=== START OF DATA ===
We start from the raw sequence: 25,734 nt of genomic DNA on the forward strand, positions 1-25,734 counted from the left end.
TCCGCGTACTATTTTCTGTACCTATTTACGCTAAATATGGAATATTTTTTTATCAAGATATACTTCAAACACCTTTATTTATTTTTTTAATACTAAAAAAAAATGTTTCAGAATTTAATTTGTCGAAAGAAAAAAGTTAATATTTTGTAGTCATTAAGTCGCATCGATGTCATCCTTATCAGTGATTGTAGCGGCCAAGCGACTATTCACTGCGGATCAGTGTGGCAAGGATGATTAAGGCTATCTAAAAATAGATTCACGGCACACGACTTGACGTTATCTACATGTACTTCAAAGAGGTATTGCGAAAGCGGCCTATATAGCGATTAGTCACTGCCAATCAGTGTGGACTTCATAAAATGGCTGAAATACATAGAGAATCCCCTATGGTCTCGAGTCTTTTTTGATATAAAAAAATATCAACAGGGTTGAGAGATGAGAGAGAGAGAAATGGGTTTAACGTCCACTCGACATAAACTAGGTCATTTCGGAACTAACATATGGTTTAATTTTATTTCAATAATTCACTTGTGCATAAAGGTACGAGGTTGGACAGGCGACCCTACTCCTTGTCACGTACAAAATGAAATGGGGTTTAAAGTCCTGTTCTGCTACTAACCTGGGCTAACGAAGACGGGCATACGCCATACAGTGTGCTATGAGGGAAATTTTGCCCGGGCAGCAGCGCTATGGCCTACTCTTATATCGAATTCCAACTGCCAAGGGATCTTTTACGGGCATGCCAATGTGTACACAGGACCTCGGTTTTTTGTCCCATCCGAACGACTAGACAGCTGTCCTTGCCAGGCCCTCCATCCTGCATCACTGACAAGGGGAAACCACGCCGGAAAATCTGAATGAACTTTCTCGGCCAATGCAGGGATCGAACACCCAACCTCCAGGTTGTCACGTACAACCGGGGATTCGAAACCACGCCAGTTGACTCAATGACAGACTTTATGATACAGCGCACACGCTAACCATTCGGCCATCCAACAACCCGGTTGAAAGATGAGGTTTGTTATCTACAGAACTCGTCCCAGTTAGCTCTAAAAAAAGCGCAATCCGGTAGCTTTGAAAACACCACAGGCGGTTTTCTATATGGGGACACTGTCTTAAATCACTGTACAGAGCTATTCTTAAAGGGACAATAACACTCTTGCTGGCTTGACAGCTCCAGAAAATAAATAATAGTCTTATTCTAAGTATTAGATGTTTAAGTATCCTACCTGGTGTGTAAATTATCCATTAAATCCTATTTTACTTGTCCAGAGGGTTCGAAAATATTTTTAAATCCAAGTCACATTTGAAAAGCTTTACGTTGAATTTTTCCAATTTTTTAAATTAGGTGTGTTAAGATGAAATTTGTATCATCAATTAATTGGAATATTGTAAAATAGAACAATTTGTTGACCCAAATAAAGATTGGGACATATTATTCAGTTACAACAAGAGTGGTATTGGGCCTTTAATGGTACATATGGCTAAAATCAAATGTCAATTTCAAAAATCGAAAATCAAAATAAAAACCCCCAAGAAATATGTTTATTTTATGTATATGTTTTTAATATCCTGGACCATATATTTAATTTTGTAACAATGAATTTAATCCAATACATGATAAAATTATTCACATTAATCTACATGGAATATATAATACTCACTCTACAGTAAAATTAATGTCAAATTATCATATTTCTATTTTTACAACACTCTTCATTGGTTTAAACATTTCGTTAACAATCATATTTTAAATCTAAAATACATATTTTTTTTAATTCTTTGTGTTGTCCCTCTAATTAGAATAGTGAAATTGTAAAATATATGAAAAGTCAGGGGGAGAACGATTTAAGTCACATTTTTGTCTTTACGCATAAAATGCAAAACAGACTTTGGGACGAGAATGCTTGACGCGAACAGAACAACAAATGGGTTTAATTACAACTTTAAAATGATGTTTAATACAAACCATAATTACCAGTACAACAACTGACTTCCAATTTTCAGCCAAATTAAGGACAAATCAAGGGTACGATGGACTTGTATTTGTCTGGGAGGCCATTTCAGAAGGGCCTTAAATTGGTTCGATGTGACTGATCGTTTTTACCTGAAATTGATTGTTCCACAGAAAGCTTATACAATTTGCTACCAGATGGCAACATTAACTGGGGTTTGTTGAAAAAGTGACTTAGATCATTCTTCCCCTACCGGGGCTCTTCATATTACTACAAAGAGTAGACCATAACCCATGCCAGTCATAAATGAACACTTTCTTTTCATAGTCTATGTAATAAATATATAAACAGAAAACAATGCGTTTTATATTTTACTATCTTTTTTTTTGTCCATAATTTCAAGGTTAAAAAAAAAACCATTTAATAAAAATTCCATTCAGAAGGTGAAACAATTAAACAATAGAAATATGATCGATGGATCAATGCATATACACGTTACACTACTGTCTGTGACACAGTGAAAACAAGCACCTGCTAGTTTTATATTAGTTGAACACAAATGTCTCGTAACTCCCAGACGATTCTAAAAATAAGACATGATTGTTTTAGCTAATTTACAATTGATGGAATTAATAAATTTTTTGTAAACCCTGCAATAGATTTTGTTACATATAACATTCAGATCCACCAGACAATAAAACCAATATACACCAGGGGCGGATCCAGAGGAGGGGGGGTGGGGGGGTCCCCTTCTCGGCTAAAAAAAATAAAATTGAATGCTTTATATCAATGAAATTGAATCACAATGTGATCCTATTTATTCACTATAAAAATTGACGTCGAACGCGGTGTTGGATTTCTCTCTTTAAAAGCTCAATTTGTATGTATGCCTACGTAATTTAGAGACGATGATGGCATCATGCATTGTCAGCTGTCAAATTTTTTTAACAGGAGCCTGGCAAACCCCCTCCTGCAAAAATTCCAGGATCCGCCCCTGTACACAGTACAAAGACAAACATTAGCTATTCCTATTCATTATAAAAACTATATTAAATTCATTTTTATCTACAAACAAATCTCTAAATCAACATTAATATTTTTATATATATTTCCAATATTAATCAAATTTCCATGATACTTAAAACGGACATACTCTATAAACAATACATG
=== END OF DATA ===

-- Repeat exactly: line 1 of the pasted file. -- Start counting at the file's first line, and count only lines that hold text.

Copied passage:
We start from the raw sequence: 25,734 nt of genomic DNA on the forward strand, positions 1-25,734 counted from the left end.